Roux-en-Y Gastric Bypass, also known simply as gastric bypass, is one of the bariatric surgeries performed in the United States for the treatment of obesity or morbid obesity. While the adjustable gastric band, sleeve gastrectomy, and biliopancreatic diversion with duodenal switch are also conducted, gastric bypass is the most common procedure. Bariatric surgery is only indicated for patients who failed to lose weight with other methods, and like any other type of surgery, there are pros and cons of undergoing a gastric bypass.

During the procedure, surgeons start by creating a small pouch in the upper part of the stomach and stapling it to reduce the size of the organ. Next, the pouch is connected to the second part of the small intestine to provoke malnutrition of nutrients and calories. The surgery will facilitate weight loss, but does not cause direct loss of weight, which means that it is only a part of the treatment that includes life-style alterations, an healthy diet and regular exercise.

Gastric Bypass Pros and Cons: Advantages

Gastric bypass is considered the “gold standard” of bariatric surgery, which means not only that it the most commonly performed bariatric procedure worldwide, but also that it has been widely experimented and studied, leading to most effective results. According to the American Society for Metabolic and Bariatric Surgery (ASMBS), it is not uncommon for a bariatric surgery to reduce the size of the stomach, restricting the amount of food it can hold, but a gastric bypass also alters the food course, so that it won’t pass through a segment of small intestine that would normally absorb calories and nutrients.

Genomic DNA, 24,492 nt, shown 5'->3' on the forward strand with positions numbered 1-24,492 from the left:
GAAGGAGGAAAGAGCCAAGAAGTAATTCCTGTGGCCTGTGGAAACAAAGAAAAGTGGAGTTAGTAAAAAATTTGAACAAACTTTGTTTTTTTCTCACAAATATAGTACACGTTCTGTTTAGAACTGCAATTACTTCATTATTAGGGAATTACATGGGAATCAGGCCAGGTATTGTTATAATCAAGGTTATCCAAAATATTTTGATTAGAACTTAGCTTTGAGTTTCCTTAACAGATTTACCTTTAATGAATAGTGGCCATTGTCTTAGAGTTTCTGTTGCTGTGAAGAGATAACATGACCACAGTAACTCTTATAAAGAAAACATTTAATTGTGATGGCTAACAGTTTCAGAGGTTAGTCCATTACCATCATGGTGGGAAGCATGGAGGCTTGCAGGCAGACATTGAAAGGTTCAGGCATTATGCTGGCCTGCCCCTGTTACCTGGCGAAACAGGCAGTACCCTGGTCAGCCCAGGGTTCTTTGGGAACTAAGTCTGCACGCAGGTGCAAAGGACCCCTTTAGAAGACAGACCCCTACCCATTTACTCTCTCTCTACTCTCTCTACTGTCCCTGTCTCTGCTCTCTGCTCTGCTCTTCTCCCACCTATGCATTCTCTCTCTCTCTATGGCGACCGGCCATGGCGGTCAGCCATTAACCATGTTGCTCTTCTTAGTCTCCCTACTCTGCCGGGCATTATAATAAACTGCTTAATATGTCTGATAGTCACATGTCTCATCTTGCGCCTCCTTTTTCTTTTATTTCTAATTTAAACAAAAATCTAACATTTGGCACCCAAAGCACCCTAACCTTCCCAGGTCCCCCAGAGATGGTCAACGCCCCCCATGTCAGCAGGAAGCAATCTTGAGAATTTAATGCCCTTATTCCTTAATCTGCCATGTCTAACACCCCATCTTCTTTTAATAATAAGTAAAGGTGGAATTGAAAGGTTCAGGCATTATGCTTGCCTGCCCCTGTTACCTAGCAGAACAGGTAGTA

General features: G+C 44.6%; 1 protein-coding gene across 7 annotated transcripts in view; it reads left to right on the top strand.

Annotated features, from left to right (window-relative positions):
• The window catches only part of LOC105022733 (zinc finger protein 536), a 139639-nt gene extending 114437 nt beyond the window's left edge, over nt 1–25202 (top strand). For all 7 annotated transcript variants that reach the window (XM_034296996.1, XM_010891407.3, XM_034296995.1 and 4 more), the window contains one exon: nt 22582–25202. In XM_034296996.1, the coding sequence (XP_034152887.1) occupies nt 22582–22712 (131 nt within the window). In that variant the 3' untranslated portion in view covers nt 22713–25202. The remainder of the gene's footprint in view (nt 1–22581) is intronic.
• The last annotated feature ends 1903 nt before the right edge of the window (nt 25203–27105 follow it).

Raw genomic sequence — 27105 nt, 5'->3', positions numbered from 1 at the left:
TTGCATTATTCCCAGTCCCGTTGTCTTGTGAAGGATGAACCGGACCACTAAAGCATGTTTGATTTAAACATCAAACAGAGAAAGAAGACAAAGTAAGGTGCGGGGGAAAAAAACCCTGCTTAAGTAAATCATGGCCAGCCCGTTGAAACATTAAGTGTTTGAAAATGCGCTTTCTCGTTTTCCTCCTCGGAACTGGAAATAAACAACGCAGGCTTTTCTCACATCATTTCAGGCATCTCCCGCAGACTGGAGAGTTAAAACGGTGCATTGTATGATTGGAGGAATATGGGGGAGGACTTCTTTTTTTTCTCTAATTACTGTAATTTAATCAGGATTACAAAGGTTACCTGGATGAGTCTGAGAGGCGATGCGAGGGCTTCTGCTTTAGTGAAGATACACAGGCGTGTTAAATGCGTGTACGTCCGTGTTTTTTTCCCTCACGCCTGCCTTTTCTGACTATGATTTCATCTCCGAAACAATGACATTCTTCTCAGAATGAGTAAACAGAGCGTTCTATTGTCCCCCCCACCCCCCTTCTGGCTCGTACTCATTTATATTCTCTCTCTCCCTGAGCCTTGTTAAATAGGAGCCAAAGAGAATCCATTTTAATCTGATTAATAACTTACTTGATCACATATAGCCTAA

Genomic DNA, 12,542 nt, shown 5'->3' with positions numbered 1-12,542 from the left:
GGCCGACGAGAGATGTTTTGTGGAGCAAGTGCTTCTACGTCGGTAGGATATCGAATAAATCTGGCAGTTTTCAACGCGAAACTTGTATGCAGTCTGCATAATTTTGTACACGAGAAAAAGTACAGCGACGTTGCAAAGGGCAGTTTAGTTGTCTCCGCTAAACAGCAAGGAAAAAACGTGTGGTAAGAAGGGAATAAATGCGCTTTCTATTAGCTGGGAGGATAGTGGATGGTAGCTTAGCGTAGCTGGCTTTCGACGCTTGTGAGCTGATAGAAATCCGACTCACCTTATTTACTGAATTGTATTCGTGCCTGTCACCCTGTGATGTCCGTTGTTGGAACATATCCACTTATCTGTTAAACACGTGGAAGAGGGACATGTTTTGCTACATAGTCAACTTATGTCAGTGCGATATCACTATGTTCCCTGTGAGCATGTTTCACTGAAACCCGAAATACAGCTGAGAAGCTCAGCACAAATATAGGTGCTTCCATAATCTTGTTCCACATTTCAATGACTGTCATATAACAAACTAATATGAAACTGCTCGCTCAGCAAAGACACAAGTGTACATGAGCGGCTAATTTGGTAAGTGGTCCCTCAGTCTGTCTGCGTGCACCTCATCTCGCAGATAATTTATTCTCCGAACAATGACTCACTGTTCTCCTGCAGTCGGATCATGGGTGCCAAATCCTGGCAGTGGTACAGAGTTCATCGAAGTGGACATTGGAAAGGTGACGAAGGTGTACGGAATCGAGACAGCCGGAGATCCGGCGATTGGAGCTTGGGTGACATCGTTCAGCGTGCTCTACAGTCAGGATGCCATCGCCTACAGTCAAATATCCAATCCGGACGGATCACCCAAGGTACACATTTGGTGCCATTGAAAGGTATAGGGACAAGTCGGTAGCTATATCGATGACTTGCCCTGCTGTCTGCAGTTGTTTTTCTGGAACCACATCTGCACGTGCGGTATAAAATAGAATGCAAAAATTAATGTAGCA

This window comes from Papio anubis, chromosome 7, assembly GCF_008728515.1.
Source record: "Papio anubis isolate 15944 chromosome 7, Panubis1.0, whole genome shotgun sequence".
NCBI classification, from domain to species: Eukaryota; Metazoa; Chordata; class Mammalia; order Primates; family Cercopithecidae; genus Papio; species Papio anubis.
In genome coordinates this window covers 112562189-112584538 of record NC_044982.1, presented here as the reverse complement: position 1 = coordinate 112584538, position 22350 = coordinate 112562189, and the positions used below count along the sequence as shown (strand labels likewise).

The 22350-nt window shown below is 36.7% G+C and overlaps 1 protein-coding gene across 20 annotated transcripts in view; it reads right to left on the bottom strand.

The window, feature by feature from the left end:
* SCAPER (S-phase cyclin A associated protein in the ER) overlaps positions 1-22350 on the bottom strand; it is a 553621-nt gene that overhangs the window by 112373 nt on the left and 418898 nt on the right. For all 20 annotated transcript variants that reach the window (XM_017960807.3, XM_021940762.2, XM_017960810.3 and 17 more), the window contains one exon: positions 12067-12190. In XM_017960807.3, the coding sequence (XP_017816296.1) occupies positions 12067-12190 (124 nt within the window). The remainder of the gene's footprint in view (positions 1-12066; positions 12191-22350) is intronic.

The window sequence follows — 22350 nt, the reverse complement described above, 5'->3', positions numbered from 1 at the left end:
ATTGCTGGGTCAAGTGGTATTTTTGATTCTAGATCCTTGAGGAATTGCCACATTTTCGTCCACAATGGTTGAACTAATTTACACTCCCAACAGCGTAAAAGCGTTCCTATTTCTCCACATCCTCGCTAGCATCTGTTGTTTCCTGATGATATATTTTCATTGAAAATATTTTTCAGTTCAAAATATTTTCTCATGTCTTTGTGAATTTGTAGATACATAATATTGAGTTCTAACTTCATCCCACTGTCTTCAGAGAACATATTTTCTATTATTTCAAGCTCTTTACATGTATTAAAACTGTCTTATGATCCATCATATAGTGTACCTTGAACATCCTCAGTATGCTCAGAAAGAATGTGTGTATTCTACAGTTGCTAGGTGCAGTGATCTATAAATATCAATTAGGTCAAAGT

Patients are proven to suffer alterations in gut hormones that promote satiety, suppress hunger, and reverse one of the primary mechanisms that cause obesity-related type 2 diabetes. In addition, the surgery causes on average 60 to 80% long-term excess weight loss, which is superior to adjustable gastric band, while typical maintenance is higher than 50%. Other advantages include improvements in overall health, comorbidities, mobility, and increase in energy expenditure and quality of life.

Gastric Bypass Pros and Cons: Disadvantages

However, there are not only advantages associated with gastric bypass. The surgery is technically a more complex operation than the adjustable gastric band or laparoscopic sleeve gastrectomy, which can possibly result in greater complication rates. Patients submitted to Roux-en-Y gastric bypass have an approximate mortality rate of 2.5% 90 days after the procedure. Despite the fact that comorbidities like diabetes and high blood pressure may be minimized or cured, the worse they are prior to the surgery, more likely it is for the patient to suffer further complications.

Unlike the gastric band, but similarly to the other procedures, it is an irreversible surgery. Other disadvantage shared with biliopancreatic division with duodenal switch is that it is highly likely to cause long-term vitamin or mineral deficiencies particularly in vitamin B12, iron, calcium, and folate. In addition, it generally has a longer hospital stay than the AGB and it requires adherence to dietary recommendations, life-long vitamin/mineral supplementation, and follow-up compliance, as explained by the ASMBS.

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